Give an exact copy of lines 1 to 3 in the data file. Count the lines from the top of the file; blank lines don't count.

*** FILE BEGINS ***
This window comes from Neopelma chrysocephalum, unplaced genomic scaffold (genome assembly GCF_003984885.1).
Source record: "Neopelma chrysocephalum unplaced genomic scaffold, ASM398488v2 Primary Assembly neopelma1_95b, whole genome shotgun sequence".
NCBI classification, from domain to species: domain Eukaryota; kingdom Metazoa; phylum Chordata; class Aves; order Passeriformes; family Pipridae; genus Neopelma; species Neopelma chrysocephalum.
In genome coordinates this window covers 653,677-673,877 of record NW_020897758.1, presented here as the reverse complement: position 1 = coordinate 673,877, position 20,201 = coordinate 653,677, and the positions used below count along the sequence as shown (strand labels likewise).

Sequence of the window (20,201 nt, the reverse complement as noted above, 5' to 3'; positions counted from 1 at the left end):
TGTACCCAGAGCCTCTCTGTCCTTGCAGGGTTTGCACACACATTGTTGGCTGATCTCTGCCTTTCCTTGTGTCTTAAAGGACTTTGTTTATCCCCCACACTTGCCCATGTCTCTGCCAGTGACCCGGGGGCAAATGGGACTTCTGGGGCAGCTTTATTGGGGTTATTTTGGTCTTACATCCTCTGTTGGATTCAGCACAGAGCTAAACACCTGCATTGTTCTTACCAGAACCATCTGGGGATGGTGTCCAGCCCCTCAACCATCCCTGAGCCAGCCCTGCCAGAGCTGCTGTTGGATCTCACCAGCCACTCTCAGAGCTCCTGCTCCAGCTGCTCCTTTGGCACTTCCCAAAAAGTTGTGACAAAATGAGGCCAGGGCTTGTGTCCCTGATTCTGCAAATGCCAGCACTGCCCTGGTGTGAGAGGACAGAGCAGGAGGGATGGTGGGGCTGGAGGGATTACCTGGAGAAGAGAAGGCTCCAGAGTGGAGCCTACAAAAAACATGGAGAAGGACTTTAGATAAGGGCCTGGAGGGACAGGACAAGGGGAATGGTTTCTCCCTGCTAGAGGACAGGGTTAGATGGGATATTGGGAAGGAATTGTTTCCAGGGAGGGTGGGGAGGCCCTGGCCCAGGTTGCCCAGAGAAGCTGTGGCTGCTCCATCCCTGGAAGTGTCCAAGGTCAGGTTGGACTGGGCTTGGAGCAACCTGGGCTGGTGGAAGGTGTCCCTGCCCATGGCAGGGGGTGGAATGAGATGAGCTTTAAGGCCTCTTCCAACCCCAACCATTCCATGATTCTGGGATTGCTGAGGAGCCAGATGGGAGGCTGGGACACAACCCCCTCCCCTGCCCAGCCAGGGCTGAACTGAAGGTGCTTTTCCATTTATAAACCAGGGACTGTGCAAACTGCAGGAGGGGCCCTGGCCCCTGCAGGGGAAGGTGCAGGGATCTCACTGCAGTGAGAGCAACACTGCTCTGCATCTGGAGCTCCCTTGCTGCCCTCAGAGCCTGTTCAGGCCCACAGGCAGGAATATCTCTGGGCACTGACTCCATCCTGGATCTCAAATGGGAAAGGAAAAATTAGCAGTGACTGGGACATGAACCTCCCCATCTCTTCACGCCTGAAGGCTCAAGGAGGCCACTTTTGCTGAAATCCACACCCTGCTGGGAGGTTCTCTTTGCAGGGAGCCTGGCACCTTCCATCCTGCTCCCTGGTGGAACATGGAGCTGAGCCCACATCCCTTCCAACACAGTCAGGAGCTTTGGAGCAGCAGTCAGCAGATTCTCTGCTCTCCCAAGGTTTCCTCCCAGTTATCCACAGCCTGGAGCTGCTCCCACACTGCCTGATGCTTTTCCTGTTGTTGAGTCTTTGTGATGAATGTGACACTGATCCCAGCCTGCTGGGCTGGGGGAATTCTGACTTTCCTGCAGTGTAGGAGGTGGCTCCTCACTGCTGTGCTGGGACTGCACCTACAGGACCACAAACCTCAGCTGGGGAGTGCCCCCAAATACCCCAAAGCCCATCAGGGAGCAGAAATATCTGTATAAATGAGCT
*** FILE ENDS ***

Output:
This window comes from Neopelma chrysocephalum, unplaced genomic scaffold (genome assembly GCF_003984885.1).
Source record: "Neopelma chrysocephalum unplaced genomic scaffold, ASM398488v2 Primary Assembly neopelma1_95b, whole genome shotgun sequence".
NCBI classification, from domain to species: domain Eukaryota; kingdom Metazoa; phylum Chordata; class Aves; order Passeriformes; family Pipridae; genus Neopelma; species Neopelma chrysocephalum.